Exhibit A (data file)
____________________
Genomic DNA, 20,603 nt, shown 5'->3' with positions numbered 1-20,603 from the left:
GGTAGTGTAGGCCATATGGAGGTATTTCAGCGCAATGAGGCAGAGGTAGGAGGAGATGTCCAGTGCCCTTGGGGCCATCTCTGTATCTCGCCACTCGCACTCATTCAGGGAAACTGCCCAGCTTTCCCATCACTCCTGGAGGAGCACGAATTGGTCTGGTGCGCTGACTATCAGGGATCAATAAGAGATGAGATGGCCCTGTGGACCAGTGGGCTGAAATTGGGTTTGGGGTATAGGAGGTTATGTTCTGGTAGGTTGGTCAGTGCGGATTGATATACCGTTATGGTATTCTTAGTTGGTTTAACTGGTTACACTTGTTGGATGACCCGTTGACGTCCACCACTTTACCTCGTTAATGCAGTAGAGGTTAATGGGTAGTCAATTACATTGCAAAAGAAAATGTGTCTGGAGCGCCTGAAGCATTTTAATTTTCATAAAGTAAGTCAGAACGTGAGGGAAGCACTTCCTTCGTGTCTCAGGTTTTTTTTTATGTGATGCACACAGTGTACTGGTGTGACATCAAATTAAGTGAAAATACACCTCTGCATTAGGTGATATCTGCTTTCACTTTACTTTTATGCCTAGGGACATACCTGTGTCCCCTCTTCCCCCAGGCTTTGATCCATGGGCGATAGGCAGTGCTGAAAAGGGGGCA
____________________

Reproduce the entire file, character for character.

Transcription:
Genomic DNA, 20,603 nt, shown 5'->3' with positions numbered 1-20,603 from the left:
GGTAGTGTAGGCCATATGGAGGTATTTCAGCGCAATGAGGCAGAGGTAGGAGGAGATGTCCAGTGCCCTTGGGGCCATCTCTGTATCTCGCCACTCGCACTCATTCAGGGAAACTGCCCAGCTTTCCCATCACTCCTGGAGGAGCACGAATTGGTCTGGTGCGCTGACTATCAGGGATCAATAAGAGATGAGATGGCCCTGTGGACCAGTGGGCTGAAATTGGGTTTGGGGTATAGGAGGTTATGTTCTGGTAGGTTGGTCAGTGCGGATTGATATACCGTTATGGTATTCTTAGTTGGTTTAACTGGTTACACTTGTTGGATGACCCGTTGACGTCCACCACTTTACCTCGTTAATGCAGTAGAGGTTAATGGGTAGTCAATTACATTGCAAAAGAAAATGTGTCTGGAGCGCCTGAAGCATTTTAATTTTCATAAAGTAAGTCAGAACGTGAGGGAAGCACTTCCTTCGTGTCTCAGGTTTTTTTTTATGTGATGCACACAGTGTACTGGTGTGACATCAAATTAAGTGAAAATACACCTCTGCATTAGGTGATATCTGCTTTCACTTTACTTTTATGCCTAGGGACATACCTGTGTCCCCTCTTCCCCCAGGCTTTGATCCATGGGCGATAGGCAGTGCTGAAAAGGGGGCA